Paul Waldman

Paul Waldman is a weekly columnist and senior writer for The American Prospect. He also writes for the Plum Line blog at The Washington Post and The Week and is the author of Being Right is Not Enough: What Progressives Must Learn From Conservative Success.

Recent Articles

The Last Word on Richard Mourdock

Indiana Senate candidate Richard Mourdock was already an extremist, not to mention not exactly the sharpest tool in the shed, before he offered up his opinion on abortion and rape the other day. But I'm sure that even as he scrambles to contain the damage from his remarks, he can't quite understand what all the fuss is about. He expressed an opinion that is, among many millions of religious Americans, totally mundane: that God loves every baby and blastocyst, and therefore even a pregnancy that results from rape is good in His eyes. This episode reveals a couple of important things that are worth reiterating before we move on to the next campaign controversy, about both abortion and religion. Folks like Mourdock whose position on abortion is that the only reason it should be allowed is if the pregnant woman is going to die any moment without it—and there are lots of them, including 15 Republican Senate candidates —at least have a position that is consistent with the principle they...

Peeking In on Canada's Election

AlexSBurton Last year, Canada's Liberals—the party of Pierre Trudeau and Jean Chrétien, the party that held power for most of the 20th century—suffered a crushing electoral defeat. Its representation in the House of Commons was cut by more than half, and for the first time in its history, the Liberal Party fell to third place in the number of seats, behind Prime Minister Stephen Harper's Conservatives and the more leftist New Democratic Party (NDP). Liberal leader Michael Ignatieff immediately announced that he would step down, triggering a leadership campaign that officially begins this November. The early favorite is Trudeau's son Justin, but a number of other candidates have entered the race. We interviewed one of them, Alex Burton, a prosecutor and party activist from Vancouver, about his campaign to lead the Liberals, the differences between American and Canadian politics, and his views on his neighbors to the south. This year, Mitt Romney spent $233 million during the Republican...

The Superbabies Are Coming

Flickr/Gravitywave
OK, so my headline isn't exactly accurate, unless "coming" means "coming eventually, but not any time soon." Nevertheless, scientists have succeeded in modifying the genetic code of embryos. For the moment it's about replacing a defective gene that causes an illness, but that's an important step toward our superbaby future, as this NPR story reports : So Mitalipov's team figured out a way to pluck these little packets of defective mitochondrial DNA out of eggs and replace them with healthy genes from eggs donated by other women. They fertilized the transplanted eggs in the laboratory and showed they could create healthy embryos. "What we showed is that the faulty genes, which are usually passed through the woman's egg, can be safely replaced. And that way, the egg still retains its capacity to be fertilized by sperm and develop," he says. The researchers haven't taken the next step yet: They haven't tried to make babies out of these modified embryos. But they have made baby monkeys...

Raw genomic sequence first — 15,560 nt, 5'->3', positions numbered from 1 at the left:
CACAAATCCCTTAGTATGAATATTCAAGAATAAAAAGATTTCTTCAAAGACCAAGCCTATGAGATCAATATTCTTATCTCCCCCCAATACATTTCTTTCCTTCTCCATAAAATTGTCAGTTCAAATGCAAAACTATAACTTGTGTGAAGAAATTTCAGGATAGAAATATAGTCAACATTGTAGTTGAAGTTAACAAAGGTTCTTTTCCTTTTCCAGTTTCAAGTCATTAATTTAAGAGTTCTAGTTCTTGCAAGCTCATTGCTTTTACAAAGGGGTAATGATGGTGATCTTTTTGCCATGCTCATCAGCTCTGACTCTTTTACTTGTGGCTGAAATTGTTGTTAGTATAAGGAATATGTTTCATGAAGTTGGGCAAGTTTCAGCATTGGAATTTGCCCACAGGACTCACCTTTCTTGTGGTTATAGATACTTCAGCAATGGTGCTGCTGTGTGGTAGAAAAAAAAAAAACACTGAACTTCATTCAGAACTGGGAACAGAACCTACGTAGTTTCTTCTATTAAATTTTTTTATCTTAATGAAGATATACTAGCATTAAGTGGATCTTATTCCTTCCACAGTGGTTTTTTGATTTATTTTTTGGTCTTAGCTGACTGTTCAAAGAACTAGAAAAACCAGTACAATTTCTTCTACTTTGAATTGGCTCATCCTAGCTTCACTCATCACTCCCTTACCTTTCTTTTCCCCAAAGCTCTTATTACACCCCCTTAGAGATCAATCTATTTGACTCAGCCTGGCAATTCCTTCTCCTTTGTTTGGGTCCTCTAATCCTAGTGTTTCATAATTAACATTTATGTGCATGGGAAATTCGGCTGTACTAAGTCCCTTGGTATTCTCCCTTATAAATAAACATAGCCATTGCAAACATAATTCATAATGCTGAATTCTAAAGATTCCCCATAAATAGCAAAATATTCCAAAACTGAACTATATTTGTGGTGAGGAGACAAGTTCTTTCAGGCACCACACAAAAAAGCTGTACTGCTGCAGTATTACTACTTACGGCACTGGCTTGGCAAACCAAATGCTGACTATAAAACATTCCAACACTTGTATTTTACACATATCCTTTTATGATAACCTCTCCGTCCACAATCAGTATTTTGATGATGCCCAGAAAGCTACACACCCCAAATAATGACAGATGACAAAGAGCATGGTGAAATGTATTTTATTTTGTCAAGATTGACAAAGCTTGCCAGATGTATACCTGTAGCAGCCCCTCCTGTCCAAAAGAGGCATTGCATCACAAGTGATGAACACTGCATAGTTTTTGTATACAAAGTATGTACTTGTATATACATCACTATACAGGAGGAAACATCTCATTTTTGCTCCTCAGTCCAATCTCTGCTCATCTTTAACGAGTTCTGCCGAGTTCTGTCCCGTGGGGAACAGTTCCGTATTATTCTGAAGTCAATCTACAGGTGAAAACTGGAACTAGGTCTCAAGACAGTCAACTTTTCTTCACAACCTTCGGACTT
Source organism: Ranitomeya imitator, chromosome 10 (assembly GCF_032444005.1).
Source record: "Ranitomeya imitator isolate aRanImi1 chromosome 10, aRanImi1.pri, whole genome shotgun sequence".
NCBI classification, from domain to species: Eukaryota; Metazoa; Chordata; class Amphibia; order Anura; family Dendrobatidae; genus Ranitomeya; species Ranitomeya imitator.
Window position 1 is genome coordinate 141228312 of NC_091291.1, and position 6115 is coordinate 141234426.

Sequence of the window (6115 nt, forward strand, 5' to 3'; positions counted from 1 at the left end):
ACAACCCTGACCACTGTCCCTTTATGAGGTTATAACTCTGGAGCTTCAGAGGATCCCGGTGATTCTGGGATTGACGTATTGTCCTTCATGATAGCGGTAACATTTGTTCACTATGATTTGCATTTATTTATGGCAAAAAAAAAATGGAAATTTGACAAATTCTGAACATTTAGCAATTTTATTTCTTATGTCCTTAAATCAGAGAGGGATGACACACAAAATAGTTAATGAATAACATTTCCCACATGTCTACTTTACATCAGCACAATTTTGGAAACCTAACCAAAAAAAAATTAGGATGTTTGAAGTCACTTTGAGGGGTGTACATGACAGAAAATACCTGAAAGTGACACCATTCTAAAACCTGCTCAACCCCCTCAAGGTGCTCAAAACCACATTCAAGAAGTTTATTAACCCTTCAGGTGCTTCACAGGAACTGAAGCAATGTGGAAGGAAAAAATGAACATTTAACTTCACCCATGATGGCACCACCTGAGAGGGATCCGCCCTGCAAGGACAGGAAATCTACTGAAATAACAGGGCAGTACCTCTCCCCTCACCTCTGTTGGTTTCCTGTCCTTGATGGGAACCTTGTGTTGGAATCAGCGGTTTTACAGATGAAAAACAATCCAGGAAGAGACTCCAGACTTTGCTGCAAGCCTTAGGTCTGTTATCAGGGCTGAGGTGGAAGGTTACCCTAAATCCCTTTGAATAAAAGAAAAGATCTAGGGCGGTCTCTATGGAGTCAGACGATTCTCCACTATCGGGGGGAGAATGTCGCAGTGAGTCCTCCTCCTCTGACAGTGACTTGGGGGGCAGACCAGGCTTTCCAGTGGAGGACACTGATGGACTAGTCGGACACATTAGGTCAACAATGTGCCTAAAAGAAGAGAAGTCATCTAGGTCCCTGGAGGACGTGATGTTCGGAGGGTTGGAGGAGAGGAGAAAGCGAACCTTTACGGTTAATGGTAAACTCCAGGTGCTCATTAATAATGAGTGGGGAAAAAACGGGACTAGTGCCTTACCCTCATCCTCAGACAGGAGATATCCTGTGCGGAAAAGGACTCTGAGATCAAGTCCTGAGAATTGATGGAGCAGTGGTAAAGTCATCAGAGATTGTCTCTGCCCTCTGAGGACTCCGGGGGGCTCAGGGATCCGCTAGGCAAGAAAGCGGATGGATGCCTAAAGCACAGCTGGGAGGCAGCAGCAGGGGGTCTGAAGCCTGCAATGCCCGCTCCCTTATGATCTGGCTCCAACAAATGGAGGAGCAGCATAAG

Did the Tea Party Win or Lose?

Is the Tea Party dead and gone? To a great degree the answer is yes. There are no longer any Republicans with national ambitions, and precious few with even local ambitions, who will proclaim themselves Tea Partiers (Mitt Romney was smart enough to see this coming, so he carefully avoided saying "I'm a Tea Partier" on tape, though he certainly expressed his agreement with their views). The movement has come to be associated with extremism and recklessness, particularly after Tea Partiers in Congress forced a showdown over the debt limit that let to a downgrading of the nation's credit rating. The Tea Party has also become synonymous with a particular brand of Republican politician, those ideologues so dumb and uninformed they barely realize how crazy their views are. This started in 2010 with the likes of Sharron Angle and Christine O'Donnell, continued through the briefly successful presidential candidacy of Michele Bachmann, and can now be seen with Todd Akin and Richard Mourdock...

Is Persuasion Over?

Obama volunteers out registering voters. (Flickr/Barack Obama)
If you read only one article about the respective ground games of the Obama and Romney campaigns, it should be this one , from Molly Ball of The Atlantic . As Ball says, it's long been axiomatic that a superior organizing operation can get you about an extra 2 percent on election day. The 2012 presidential election looks to be one where 2 percent will make the difference between victory and defeat, and almost everyone on both sides has acknowledged for some time that Obama has the better ground operation, not only because of their superior use of technology and social media but because they've been building it for four years. Ask Republicans today and they'll say they've nearly caught up, enough so that they can fight the Obama campaign to a draw. But that's not what Ball found. Visiting both campaigns' offices in different states, she saw a pattern: not only does the Obama campaign have nearly three times as many offices as the Romney campaign, the offices of the two camps look very...

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